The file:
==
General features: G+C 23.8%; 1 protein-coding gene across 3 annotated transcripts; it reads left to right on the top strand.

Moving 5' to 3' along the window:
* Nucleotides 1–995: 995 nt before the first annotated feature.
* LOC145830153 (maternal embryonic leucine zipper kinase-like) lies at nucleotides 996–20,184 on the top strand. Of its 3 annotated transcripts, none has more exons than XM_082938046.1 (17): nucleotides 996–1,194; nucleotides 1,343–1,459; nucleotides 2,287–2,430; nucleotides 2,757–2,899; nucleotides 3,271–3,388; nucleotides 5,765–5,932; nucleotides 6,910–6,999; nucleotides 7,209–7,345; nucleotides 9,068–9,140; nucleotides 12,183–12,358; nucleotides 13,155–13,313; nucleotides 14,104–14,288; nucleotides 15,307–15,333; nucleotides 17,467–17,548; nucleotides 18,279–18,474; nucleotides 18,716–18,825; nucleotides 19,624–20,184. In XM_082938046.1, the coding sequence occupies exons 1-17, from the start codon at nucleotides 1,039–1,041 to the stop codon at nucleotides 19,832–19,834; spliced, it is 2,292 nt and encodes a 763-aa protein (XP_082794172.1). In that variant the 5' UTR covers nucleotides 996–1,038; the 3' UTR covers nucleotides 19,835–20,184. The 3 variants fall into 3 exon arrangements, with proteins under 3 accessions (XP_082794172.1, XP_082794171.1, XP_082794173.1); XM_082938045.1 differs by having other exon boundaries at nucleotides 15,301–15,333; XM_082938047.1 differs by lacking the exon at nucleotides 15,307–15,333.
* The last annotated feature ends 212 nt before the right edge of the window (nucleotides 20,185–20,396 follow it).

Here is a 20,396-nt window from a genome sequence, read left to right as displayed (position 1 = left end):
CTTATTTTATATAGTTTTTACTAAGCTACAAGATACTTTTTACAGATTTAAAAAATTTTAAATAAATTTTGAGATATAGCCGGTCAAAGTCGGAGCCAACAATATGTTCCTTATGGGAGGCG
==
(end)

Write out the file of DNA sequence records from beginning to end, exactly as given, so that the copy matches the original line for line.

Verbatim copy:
General features: G+C 23.8%; 1 protein-coding gene across 3 annotated transcripts; it reads left to right on the top strand.

Moving 5' to 3' along the window:
* Nucleotides 1–995: 995 nt before the first annotated feature.
* LOC145830153 (maternal embryonic leucine zipper kinase-like) lies at nucleotides 996–20,184 on the top strand. Of its 3 annotated transcripts, none has more exons than XM_082938046.1 (17): nucleotides 996–1,194; nucleotides 1,343–1,459; nucleotides 2,287–2,430; nucleotides 2,757–2,899; nucleotides 3,271–3,388; nucleotides 5,765–5,932; nucleotides 6,910–6,999; nucleotides 7,209–7,345; nucleotides 9,068–9,140; nucleotides 12,183–12,358; nucleotides 13,155–13,313; nucleotides 14,104–14,288; nucleotides 15,307–15,333; nucleotides 17,467–17,548; nucleotides 18,279–18,474; nucleotides 18,716–18,825; nucleotides 19,624–20,184. In XM_082938046.1, the coding sequence occupies exons 1-17, from the start codon at nucleotides 1,039–1,041 to the stop codon at nucleotides 19,832–19,834; spliced, it is 2,292 nt and encodes a 763-aa protein (XP_082794172.1). In that variant the 5' UTR covers nucleotides 996–1,038; the 3' UTR covers nucleotides 19,835–20,184. The 3 variants fall into 3 exon arrangements, with proteins under 3 accessions (XP_082794172.1, XP_082794171.1, XP_082794173.1); XM_082938045.1 differs by having other exon boundaries at nucleotides 15,301–15,333; XM_082938047.1 differs by lacking the exon at nucleotides 15,307–15,333.
* The last annotated feature ends 212 nt before the right edge of the window (nucleotides 20,185–20,396 follow it).

Here is a 20,396-nt window from a genome sequence, read left to right as displayed (position 1 = left end):
CTTATTTTATATAGTTTTTACTAAGCTACAAGATACTTTTTACAGATTTAAAAAATTTTAAATAAATTTTGAGATATAGCCGGTCAAAGTCGGAGCCAACAATATGTTCCTTATGGGAGGCG